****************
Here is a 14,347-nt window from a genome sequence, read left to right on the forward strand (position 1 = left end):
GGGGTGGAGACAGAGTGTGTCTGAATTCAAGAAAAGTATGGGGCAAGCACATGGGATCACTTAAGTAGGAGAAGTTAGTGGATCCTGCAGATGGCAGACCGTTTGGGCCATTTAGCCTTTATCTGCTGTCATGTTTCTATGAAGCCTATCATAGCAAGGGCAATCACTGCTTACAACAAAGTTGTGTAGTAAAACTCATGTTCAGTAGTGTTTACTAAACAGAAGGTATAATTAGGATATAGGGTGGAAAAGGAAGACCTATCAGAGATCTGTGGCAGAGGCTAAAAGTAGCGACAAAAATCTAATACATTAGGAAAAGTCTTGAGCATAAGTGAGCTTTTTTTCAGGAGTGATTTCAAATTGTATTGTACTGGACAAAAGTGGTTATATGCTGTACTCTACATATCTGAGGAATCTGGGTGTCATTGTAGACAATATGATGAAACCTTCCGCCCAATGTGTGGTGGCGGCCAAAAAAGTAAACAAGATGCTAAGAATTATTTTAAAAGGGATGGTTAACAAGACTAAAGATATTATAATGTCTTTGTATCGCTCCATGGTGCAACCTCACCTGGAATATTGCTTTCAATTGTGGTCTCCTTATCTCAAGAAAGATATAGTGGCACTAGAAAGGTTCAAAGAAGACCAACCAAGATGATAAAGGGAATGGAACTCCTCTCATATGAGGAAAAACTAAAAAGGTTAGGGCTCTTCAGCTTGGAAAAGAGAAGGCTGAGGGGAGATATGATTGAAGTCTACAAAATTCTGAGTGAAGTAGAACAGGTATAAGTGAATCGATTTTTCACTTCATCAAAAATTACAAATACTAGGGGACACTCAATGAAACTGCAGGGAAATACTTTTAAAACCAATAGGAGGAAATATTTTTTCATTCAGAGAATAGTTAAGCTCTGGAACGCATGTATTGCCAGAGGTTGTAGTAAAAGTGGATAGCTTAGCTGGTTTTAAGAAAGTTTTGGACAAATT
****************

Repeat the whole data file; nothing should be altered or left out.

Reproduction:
Here is a 14,347-nt window from a genome sequence, read left to right on the forward strand (position 1 = left end):
GGGGTGGAGACAGAGTGTGTCTGAATTCAAGAAAAGTATGGGGCAAGCACATGGGATCACTTAAGTAGGAGAAGTTAGTGGATCCTGCAGATGGCAGACCGTTTGGGCCATTTAGCCTTTATCTGCTGTCATGTTTCTATGAAGCCTATCATAGCAAGGGCAATCACTGCTTACAACAAAGTTGTGTAGTAAAACTCATGTTCAGTAGTGTTTACTAAACAGAAGGTATAATTAGGATATAGGGTGGAAAAGGAAGACCTATCAGAGATCTGTGGCAGAGGCTAAAAGTAGCGACAAAAATCTAATACATTAGGAAAAGTCTTGAGCATAAGTGAGCTTTTTTTCAGGAGTGATTTCAAATTGTATTGTACTGGACAAAAGTGGTTATATGCTGTACTCTACATATCTGAGGAATCTGGGTGTCATTGTAGACAATATGATGAAACCTTCCGCCCAATGTGTGGTGGCGGCCAAAAAAGTAAACAAGATGCTAAGAATTATTTTAAAAGGGATGGTTAACAAGACTAAAGATATTATAATGTCTTTGTATCGCTCCATGGTGCAACCTCACCTGGAATATTGCTTTCAATTGTGGTCTCCTTATCTCAAGAAAGATATAGTGGCACTAGAAAGGTTCAAAGAAGACCAACCAAGATGATAAAGGGAATGGAACTCCTCTCATATGAGGAAAAACTAAAAAGGTTAGGGCTCTTCAGCTTGGAAAAGAGAAGGCTGAGGGGAGATATGATTGAAGTCTACAAAATTCTGAGTGAAGTAGAACAGGTATAAGTGAATCGATTTTTCACTTCATCAAAAATTACAAATACTAGGGGACACTCAATGAAACTGCAGGGAAATACTTTTAAAACCAATAGGAGGAAATATTTTTTCATTCAGAGAATAGTTAAGCTCTGGAACGCATGTATTGCCAGAGGTTGTAGTAAAAGTGGATAGCTTAGCTGGTTTTAAGAAAGTTTTGGACAAATT